Every day new startups launch with 90% failing within a few years time. That can be a very discouraging prospect for many aspiring entrepreneurs.
An alternative path to entrepreneurship has gained a lot of attention in recent years: entrepreneurship through acquisition. It promises a way to own and run a company, free of the cold start problem and risks associated with starting a new business from scratch.
But for whom is this the right model and how can someone go about becoming an acquisition entrepreneur?
This guide answers everything about how to get started in ETA, picking the right acquisition target, attracting the right deal flow and financing a purchase.
Entrepreneurship through acquisition, commonly shortened to ETA, refers to the path of buying and growing a small business as a means of becoming an entrepreneur.
As opposed to building a startup from nothing, acquisition entrepreneurs simply buy an existing business with product-market fit.
The main benefit is one of risk. Established small businesses, while still not the safest asset class, are by far less risky to run compared to starting a new company in search of market validation.
Moreover, buying an existing business commonly means revenue is being generated, alleviating the pressure of getting first customers and iterating the business.
Hence, an acquisition entrepreneur enjoys reduced risk and time to market with a viable product or service.
Of course, there are also downsides to entrepreneurship through acquisition. For one, not everyone simply has the means to buy a business or struggles to finance an acquisition (see “Financing an acquisition”).
With potential investors involved, acquisition entrepreneurs will also not have as high of an equity stake in their business as compared to starting the business themselves.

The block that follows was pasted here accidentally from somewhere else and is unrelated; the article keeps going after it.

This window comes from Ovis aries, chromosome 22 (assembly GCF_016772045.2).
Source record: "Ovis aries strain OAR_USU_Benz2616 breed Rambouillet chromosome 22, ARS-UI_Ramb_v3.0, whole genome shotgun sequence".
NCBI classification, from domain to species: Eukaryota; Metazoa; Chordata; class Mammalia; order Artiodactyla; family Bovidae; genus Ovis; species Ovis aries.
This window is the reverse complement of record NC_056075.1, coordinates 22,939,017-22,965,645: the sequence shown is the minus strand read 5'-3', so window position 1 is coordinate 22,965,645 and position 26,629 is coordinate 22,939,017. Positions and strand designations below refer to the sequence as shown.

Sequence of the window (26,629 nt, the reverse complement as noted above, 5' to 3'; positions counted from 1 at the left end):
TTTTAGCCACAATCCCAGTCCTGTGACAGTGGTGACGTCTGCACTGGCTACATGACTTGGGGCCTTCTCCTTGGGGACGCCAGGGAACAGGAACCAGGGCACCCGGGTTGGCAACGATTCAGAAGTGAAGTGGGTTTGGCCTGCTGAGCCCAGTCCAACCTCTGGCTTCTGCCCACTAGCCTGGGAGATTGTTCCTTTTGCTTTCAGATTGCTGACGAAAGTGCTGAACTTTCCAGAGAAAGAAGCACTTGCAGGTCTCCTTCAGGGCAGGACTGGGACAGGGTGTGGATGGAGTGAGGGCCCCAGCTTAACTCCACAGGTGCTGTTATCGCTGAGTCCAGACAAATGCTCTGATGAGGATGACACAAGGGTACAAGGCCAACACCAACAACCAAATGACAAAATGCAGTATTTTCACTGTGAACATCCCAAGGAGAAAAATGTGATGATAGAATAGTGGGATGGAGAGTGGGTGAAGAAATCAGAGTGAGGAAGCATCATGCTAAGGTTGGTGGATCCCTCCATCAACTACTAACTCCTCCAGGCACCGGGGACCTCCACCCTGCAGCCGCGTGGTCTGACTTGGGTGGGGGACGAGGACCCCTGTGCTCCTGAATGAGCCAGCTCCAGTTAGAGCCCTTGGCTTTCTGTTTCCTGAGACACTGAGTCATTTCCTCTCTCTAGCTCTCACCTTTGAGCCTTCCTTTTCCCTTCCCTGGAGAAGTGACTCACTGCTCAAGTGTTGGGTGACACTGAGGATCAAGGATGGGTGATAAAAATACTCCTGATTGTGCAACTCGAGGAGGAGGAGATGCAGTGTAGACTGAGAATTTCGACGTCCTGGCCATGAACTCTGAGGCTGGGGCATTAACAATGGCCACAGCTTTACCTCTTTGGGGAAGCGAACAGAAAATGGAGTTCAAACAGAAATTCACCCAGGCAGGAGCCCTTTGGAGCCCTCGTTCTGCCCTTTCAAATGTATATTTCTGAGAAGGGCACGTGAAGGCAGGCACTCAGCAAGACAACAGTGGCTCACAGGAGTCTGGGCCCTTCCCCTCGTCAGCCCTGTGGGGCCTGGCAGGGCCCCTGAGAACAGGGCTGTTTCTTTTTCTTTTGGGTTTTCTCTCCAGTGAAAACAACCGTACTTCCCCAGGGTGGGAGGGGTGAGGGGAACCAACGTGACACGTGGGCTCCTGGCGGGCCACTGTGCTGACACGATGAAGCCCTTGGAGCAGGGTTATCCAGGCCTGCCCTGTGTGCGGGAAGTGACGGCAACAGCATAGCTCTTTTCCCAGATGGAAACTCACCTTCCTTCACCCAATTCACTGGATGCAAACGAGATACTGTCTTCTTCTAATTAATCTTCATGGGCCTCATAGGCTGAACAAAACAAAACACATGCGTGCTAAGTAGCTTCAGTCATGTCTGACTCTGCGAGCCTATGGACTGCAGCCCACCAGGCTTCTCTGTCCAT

Acquisition entrepreneurs who raise external capital to buy a business to then run are commonly referred to as searchers, or running a search fund.
It is common practice that search fund entrepreneurs own 25% of the acquisition target, with the capital provided by their investors.
Before jumping straight into buying a small business, aspiring entrepreneurs should first learn the ropes. Fortunately, there are many different resources that can be leveraged to make a decision on if ETA is the right path and how to best prepare.
The easiest way to start in a structured manner is a course. There are specific courses designed just around acquisition entrepreneurship, for example at Chicago Booth or HBS.
For those who don’t have the time or means to attend one of these classes, there are plenty of free resources on the internet, as well as knowledgeable communities.
Examples include the Acquiring Minds podcast, or reading about the experiences of searchers like Benny and Christian.
It is always worth reaching out to people who have gone down this path before and learn from their journey.